Furthermore, who knows what is in these fake braces? What if there is a harmful substance in them? The fake braces seized by the Thai authorities were found to contain lead. Assuming that these fake braces are worn for at least a few months, lead contained in the metallic components of the braces can leach out into your mouth. And you, unknowingly and inevitably will swallow this poison. Fast forward a few months, you start to experience abdominal cramps, constipation, difficulty sleeping, headaches, and even aggressive behaviour and loss of previously developed skills; signs of lead poisoning.

Many things can go wrong with improperly placed braces. If the wire, bracket or power chain is applied inappropriately, this can result in excessive pressure being forced onto the teeth. As a consequence, bone resorption may occur, which will cause the teeth to become permanently loose, and to the worst extent, become completely mobile and fall out of the sockets. Ask yourself; is it worth losing previously healthy teeth for the sake of ‘fashion’?

Since braces are foreign to the oral environment, they present as an extra structure to accumulate dental plaque. Dental plaque is a biofilm which contains bacteria causing oral diseases such as gum diseases and tooth decay. Therefore, when braces are placed by legitimate dental practitioners, the treatment package also comes with counselling on special oral hygiene care for braces wearers. During each follow up, oral hygiene status is re-evaluated, and early signs of demineralisation (weakening of tooth structure due to acids produced by bacteria in dental plaque) and gum diseases are detected and treated at once.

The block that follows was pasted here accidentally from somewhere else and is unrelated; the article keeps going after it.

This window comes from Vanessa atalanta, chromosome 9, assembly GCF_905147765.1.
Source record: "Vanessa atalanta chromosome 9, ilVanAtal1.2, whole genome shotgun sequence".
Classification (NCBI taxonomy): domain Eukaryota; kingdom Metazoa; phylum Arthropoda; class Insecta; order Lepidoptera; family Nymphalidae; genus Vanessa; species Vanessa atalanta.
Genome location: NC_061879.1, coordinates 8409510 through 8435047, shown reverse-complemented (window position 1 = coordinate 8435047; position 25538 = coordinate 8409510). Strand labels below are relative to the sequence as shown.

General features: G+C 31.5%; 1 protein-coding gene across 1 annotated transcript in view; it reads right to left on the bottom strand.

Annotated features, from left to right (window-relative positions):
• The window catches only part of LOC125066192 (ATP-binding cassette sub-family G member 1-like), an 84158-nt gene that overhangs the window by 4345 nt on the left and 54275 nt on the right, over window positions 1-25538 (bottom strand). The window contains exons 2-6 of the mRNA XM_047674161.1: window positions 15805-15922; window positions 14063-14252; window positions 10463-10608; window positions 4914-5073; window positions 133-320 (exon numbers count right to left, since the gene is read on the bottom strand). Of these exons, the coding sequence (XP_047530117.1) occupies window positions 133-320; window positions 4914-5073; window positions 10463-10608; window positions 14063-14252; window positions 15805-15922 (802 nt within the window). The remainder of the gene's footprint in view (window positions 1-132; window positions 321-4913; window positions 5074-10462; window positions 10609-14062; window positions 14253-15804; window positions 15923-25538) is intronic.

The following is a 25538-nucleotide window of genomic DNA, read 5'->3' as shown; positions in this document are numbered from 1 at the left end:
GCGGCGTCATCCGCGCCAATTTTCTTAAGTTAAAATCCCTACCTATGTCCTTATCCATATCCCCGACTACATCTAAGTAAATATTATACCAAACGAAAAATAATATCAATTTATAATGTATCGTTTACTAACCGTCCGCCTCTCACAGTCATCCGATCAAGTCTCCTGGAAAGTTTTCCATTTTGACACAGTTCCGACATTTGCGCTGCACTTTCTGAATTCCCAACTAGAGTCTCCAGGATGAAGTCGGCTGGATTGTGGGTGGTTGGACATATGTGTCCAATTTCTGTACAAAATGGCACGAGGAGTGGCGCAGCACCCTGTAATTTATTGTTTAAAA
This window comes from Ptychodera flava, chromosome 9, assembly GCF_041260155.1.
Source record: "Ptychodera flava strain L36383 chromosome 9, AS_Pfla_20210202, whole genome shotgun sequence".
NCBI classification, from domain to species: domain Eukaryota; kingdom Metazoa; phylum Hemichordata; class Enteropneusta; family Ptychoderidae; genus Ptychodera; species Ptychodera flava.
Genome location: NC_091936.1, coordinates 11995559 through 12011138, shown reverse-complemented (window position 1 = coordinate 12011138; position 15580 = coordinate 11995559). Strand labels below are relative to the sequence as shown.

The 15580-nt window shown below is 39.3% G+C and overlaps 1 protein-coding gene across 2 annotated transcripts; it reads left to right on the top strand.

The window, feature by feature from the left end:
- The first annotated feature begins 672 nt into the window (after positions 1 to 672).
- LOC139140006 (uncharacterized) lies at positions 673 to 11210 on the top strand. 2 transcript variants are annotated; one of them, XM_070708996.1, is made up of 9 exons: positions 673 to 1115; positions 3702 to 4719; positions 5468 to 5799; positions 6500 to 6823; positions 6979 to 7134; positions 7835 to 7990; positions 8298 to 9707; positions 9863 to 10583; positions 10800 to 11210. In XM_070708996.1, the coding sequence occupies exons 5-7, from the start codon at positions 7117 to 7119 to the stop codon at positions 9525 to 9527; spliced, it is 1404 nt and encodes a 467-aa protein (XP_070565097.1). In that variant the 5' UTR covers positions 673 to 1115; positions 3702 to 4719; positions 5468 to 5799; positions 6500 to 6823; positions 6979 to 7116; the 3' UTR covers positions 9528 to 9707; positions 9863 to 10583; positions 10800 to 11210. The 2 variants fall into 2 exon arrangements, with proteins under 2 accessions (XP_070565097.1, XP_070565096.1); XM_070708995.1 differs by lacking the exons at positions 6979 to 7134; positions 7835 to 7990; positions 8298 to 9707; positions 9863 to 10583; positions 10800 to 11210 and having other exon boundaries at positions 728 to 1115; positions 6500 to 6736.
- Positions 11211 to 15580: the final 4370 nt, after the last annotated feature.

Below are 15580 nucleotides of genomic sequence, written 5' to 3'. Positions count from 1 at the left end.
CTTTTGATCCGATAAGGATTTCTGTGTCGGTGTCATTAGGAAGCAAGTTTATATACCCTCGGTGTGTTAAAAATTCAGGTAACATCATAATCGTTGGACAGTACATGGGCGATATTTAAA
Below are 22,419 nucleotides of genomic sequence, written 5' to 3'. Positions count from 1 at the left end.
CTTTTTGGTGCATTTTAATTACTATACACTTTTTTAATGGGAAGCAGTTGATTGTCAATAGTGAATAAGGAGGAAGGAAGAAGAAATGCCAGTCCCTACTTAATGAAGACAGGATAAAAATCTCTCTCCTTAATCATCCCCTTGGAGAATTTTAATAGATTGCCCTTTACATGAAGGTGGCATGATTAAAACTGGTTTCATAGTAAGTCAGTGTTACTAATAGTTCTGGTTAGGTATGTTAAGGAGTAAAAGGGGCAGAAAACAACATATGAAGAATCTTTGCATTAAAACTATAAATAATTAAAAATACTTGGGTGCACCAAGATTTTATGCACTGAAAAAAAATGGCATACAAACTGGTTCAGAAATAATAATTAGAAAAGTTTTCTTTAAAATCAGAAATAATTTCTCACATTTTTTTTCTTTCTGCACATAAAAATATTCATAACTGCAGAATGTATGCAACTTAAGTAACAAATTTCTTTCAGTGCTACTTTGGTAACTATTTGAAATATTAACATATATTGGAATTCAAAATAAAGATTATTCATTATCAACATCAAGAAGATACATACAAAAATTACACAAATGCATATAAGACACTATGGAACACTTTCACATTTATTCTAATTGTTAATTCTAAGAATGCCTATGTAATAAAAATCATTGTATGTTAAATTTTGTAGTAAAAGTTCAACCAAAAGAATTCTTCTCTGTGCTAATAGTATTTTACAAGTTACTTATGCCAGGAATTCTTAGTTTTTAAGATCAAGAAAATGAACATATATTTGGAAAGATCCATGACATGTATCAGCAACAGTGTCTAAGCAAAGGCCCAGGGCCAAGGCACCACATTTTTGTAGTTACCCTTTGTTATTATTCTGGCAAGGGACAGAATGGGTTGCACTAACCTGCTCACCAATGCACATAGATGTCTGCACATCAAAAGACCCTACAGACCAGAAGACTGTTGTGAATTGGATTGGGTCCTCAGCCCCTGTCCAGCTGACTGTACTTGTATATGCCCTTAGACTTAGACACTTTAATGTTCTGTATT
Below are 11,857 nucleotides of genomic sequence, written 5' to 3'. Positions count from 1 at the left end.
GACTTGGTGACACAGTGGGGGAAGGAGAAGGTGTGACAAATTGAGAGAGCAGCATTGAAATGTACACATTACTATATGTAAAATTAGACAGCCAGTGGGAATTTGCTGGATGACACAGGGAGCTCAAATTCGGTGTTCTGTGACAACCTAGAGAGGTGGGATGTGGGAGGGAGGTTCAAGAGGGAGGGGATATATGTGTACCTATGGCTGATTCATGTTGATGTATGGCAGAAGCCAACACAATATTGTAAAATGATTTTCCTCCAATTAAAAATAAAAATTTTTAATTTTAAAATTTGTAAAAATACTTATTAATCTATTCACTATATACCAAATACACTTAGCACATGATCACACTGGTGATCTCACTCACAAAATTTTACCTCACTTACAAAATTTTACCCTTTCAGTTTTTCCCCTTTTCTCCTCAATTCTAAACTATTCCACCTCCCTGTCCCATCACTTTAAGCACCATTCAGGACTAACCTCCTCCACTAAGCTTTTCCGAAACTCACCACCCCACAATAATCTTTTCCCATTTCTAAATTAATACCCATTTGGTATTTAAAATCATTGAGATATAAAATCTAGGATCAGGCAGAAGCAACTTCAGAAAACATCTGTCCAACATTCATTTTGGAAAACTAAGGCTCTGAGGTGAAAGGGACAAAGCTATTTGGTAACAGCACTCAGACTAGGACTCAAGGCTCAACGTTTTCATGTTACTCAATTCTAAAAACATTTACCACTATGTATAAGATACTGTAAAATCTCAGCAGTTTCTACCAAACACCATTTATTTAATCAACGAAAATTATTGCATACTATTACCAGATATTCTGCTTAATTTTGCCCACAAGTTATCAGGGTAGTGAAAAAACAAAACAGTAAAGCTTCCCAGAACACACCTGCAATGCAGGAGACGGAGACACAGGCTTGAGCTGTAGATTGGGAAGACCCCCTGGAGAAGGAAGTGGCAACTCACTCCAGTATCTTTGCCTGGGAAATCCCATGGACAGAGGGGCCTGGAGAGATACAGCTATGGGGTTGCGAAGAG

Otherwise, what is the point of having perfectly aligned teeth if they are not healthy and functional? Your teeth may be straight and even now but they are loose. You cannot even bite your burger with them. And then there are brownish black spots on your teeth that signify tooth decay. Your gum is red, swollen and bleeds on the slightest touch, and your breath stinks because you now have advanced gum disease from neglected proper oral hygiene and gum care while wearing braces. Again, ask yourself; is it worth it?

I also would like you to do one thing before getting braces placed by a ‘fake practitioner’: ask them if they will provide orthodontic retainer after the ‘treatment’ is complete. If they say retainer is not part of the deal, run for the hills, and do not look back. Retainer is one of the most important factors in ensuring and maintaining the success of your treatment. After the braces are removed, the fibres that hold your teeth in position need quite a while to re-organise themselves. Retainer holds your teeth in position until the fibres and your bite stabilise. Failure to wear retainer can cause the teeth to relapse to their ‘original’ position before wearing braces, or sometimes even worse.

Before I end this article, I would like to mention that I have only the best interest of all of you in my heart. This is not about chastising or bringing down anybody’s business; it is about my duty as a dental practitioner and civil servant to do what I can to provide relevant information, so that you are armed with valuable knowledge before deciding to pursue any kind of dental treatment. So please choose wisely.

Dr. Husna Razak (BDS) (KLE VK) is a dental officer working in the Kelantan. Know more about her in The Team page.